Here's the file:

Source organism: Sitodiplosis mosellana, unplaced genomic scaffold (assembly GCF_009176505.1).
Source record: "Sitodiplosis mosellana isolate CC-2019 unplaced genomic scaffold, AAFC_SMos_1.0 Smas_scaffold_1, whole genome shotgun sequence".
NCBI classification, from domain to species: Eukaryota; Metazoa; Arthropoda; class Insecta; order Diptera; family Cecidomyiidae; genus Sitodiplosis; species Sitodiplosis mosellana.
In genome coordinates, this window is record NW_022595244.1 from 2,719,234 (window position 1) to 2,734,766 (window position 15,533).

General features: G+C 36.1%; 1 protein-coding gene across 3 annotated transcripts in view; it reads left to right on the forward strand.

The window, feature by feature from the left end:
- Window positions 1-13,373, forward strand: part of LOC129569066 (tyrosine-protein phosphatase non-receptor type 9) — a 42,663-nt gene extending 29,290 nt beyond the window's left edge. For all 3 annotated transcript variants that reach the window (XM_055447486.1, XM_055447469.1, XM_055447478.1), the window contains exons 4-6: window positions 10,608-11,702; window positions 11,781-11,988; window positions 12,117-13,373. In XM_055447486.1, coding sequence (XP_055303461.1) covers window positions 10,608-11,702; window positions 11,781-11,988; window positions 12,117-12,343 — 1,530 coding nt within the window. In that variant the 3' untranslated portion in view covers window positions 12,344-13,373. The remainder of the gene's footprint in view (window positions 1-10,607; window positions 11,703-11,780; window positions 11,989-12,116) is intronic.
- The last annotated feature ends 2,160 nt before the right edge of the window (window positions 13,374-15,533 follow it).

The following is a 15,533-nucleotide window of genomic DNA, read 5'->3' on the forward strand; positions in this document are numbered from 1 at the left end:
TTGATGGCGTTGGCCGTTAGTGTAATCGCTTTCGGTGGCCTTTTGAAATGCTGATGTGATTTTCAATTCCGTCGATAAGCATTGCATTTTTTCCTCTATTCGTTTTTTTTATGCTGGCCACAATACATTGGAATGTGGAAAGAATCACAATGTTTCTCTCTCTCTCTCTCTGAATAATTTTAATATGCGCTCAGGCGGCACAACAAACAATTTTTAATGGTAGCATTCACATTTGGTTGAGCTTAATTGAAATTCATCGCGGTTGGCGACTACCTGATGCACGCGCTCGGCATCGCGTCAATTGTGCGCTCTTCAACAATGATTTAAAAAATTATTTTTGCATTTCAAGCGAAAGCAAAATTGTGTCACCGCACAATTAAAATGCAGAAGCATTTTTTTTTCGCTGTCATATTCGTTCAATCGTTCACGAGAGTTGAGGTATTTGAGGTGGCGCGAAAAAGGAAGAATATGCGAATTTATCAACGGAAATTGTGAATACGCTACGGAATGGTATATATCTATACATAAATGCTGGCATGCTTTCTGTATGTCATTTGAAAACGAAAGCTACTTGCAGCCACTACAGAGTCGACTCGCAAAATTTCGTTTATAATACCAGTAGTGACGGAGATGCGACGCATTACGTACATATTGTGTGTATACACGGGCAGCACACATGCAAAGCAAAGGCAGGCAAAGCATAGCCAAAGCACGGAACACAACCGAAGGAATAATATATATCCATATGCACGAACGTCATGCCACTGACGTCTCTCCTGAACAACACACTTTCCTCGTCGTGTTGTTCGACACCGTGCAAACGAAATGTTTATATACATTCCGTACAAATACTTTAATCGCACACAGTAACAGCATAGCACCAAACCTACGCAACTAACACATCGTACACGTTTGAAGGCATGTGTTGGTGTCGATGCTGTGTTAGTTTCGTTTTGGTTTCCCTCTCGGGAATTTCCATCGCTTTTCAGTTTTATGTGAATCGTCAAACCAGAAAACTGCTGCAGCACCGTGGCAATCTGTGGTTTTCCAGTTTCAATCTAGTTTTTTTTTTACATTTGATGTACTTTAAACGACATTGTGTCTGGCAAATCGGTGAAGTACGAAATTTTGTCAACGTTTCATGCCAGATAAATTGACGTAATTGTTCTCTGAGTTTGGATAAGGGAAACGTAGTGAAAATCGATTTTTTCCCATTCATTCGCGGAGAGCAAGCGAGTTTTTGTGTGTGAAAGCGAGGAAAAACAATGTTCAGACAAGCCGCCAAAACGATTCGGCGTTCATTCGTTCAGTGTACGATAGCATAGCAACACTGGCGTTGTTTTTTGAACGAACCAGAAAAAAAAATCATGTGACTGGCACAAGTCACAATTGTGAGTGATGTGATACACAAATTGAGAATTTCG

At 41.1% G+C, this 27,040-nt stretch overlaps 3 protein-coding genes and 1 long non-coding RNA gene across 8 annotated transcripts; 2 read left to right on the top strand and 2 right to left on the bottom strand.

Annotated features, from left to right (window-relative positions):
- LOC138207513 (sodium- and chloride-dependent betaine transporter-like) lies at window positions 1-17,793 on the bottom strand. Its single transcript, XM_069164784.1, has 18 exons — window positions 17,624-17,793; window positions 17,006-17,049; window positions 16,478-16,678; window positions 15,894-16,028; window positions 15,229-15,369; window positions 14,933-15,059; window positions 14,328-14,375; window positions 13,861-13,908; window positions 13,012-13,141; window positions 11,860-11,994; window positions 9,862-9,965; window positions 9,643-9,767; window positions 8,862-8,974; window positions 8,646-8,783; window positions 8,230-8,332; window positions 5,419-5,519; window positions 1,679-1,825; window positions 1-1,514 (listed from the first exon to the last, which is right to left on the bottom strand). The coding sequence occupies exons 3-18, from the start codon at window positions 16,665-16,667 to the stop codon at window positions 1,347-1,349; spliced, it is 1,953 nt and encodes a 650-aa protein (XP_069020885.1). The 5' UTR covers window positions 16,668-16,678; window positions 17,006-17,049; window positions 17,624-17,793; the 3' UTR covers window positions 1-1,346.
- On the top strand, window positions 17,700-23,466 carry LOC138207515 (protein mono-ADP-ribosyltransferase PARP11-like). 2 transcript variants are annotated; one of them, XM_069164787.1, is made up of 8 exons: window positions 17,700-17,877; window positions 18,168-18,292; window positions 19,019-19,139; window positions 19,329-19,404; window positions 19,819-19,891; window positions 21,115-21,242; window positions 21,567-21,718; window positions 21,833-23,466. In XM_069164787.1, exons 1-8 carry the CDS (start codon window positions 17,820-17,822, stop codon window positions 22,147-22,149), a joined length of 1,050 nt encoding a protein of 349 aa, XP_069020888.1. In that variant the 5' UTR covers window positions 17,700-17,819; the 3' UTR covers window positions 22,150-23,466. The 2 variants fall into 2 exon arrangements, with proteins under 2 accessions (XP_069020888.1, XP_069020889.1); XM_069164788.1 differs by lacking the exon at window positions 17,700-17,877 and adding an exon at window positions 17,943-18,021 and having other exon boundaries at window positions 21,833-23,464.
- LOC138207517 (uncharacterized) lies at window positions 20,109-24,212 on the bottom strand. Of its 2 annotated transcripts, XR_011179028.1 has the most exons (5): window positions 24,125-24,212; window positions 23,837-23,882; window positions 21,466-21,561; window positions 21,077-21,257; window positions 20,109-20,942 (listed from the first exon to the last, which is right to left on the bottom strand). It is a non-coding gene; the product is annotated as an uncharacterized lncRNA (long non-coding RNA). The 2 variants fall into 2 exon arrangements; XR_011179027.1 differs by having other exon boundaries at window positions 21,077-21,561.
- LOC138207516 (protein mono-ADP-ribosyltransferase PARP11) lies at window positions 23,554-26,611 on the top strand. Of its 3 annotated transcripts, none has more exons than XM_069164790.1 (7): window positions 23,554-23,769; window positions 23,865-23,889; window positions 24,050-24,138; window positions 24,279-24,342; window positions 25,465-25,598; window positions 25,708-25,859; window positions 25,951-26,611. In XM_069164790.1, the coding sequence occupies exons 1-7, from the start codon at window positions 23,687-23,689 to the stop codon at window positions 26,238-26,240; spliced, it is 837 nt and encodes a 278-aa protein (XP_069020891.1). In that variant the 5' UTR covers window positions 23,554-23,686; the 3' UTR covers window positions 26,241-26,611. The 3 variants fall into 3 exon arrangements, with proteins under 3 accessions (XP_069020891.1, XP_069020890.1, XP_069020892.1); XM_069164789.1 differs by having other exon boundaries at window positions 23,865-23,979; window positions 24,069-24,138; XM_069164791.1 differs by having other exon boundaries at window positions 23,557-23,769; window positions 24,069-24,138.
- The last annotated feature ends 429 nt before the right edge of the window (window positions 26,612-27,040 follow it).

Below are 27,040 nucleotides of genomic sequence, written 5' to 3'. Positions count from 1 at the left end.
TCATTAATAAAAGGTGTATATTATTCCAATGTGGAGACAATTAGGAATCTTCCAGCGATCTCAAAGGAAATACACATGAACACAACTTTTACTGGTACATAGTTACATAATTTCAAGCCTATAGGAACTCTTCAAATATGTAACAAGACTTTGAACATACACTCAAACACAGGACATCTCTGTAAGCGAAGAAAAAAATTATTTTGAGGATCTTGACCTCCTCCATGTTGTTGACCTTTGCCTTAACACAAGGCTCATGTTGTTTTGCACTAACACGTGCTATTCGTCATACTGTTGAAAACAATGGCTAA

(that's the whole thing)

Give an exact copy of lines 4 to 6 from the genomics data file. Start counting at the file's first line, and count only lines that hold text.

In genome coordinates, this window is record NW_022595244.1 from 2,719,234 (window position 1) to 2,734,766 (window position 15,533).

General features: G+C 36.1%; 1 protein-coding gene across 3 annotated transcripts in view; it reads left to right on the forward strand.

The window, feature by feature from the left end: